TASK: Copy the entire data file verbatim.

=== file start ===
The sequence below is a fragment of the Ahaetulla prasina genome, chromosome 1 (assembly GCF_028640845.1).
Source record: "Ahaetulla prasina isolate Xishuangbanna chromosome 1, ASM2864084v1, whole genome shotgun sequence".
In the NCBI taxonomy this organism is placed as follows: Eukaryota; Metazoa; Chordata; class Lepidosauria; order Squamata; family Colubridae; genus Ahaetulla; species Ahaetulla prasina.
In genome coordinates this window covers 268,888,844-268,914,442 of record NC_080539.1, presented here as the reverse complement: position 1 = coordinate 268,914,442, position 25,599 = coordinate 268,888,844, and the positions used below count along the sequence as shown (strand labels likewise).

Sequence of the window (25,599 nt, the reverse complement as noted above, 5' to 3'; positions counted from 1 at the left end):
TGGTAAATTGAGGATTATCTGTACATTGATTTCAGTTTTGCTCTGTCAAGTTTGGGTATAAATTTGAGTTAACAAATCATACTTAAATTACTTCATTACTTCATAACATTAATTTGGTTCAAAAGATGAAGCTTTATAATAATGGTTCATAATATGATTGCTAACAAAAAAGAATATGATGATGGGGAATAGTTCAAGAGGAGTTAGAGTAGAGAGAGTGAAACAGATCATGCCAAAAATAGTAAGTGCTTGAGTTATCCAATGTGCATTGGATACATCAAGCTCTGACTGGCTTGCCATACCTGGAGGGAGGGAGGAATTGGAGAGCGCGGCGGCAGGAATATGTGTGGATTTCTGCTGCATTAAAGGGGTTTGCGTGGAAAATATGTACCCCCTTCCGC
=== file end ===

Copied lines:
The sequence below is a fragment of the Ahaetulla prasina genome, chromosome 1 (assembly GCF_028640845.1).
Source record: "Ahaetulla prasina isolate Xishuangbanna chromosome 1, ASM2864084v1, whole genome shotgun sequence".
In the NCBI taxonomy this organism is placed as follows: Eukaryota; Metazoa; Chordata; class Lepidosauria; order Squamata; family Colubridae; genus Ahaetulla; species Ahaetulla prasina.
In genome coordinates this window covers 268,888,844-268,914,442 of record NC_080539.1, presented here as the reverse complement: position 1 = coordinate 268,914,442, position 25,599 = coordinate 268,888,844, and the positions used below count along the sequence as shown (strand labels likewise).

Sequence of the window (25,599 nt, the reverse complement as noted above, 5' to 3'; positions counted from 1 at the left end):
TGGTAAATTGAGGATTATCTGTACATTGATTTCAGTTTTGCTCTGTCAAGTTTGGGTATAAATTTGAGTTAACAAATCATACTTAAATTACTTCATTACTTCATAACATTAATTTGGTTCAAAAGATGAAGCTTTATAATAATGGTTCATAATATGATTGCTAACAAAAAAGAATATGATGATGGGGAATAGTTCAAGAGGAGTTAGAGTAGAGAGAGTGAAACAGATCATGCCAAAAATAGTAAGTGCTTGAGTTATCCAATGTGCATTGGATACATCAAGCTCTGACTGGCTTGCCATACCTGGAGGGAGGGAGGAATTGGAGAGCGCGGCGGCAGGAATATGTGTGGATTTCTGCTGCATTAAAGGGGTTTGCGTGGAAAATATGTACCCCCTTCCGC